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Wage Inequality,Technology and Trade: 21st Century Evidence

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  • John Van Reenen

Abstract

This paper describes and explains some of the principal trends in the wage and skill distribution in recent decades. There have been sharp increases in wage inequality across the OECD, beginning with the US and UK at the end of the 1970s. A good fraction of this inequality growth is due to technology-related increases in the demand for skilled workers outstripping the growth of their supply. Since the early 1990s, labour markets have become more polarized with jobs in the middle third of the wage distribution shrinking and those in the bottom and top third rising. I argue that this is because computerization complements the most skilled tasks, but substitutes for routine tasks performed by middle wage occupations such as clerks, leaving the demand for the lowest skilled service tasks largely unaffected. Finally, I argue that technology is partly endogenous, for example it has been spurred by trade with China. Thus, trade does matter for changes in the labour market through inducing faster technical change rather than just through the conventional Heckscher-Ohlin mechanism.

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Bibliographic Info

Paper provided by Centre for Economic Performance, LSE in its series CEP Occasional Papers with number 28.

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Date of creation: May 2011
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Handle: RePEc:cep:cepops:28

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Web page: http://cep.lse.ac.uk/_new/publications/series.asp?prog=CEPOP

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Keywords: wage inequality; technology; trade; polarization;

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Citations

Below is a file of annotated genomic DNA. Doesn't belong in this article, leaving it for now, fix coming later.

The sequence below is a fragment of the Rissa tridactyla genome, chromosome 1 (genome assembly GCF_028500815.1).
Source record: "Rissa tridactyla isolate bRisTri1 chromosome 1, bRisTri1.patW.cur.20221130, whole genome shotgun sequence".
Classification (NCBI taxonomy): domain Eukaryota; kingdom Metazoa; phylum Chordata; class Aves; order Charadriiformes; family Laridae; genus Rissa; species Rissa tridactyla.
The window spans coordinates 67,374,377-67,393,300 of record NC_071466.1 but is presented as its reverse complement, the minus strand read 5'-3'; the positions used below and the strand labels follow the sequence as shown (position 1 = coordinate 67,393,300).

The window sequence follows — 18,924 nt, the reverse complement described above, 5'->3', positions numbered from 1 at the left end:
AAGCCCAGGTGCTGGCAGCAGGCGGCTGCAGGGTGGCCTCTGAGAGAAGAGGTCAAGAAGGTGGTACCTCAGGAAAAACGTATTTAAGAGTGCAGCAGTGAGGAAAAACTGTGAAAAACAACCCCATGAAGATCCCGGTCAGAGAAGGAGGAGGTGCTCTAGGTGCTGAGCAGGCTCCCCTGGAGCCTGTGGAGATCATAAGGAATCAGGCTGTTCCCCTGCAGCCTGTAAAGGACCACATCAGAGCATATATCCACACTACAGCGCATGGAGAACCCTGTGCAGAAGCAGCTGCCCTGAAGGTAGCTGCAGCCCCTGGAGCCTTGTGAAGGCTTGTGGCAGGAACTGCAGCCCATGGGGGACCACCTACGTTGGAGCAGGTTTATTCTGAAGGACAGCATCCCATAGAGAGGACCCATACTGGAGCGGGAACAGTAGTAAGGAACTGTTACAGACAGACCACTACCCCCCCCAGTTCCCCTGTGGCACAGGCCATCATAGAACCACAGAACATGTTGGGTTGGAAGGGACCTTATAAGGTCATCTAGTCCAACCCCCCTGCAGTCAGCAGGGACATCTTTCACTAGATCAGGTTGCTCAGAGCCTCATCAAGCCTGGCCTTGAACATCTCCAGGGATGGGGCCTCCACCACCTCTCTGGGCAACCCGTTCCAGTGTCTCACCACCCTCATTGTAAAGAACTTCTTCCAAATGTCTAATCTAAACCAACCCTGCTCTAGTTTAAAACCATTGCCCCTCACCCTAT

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Cited by:
  1. Semih Akcomak & Henri de Groot & Stefan Groot, 2013. "The impact of trade, offshoring and multinationals on job loss and job finding," CPB Discussion Paper 252, CPB Netherlands Bureau for Economic Policy Analysis.
  2. Anwar, Sajid & Sun, Sizhong & Valadkhani, Abbas, 2013. "International outsourcing of skill intensive tasks and wage inequality," Economic Modelling, Elsevier, vol. 31(C), pages 590-597.
  3. Keiichi Kishi, 2013. "Dynamic analysis of wage inequality and creative destruction," Discussion Papers in Economics and Business 13-20, Osaka University, Graduate School of Economics and Osaka School of International Public Policy (OSIPP).
  4. Nathalie Chusseau & Joël Hellier, 2012. "Globalization and Inequality: Where do we stand?," Working Papers 279, ECINEQ, Society for the Study of Economic Inequality.
  5. Joël Hellier, 2012. "North-South Globalization and Inequality," Working Papers 273, ECINEQ, Society for the Study of Economic Inequality.
  6. Hynninen, Sanna-Mari & Ojala, Jari & Pehkonen, Jaakko, 2013. "Technological change and wage premiums: Historical evidence from linked employer–employee data," Labour Economics, Elsevier, vol. 24(C), pages 1-11.
  7. Pekkarinen, Tuomas, 2012. "Gender Differences in Education," IZA Discussion Papers 6390, Institute for the Study of Labor (IZA).
  8. Alberto Dalmazzo & Antonio Accetturo & Guido de Blasio, 2012. "Skill Polarization in Local Labour Markets under Share-Altering Technical Change," ERSA conference papers ersa12p288, European Regional Science Association.

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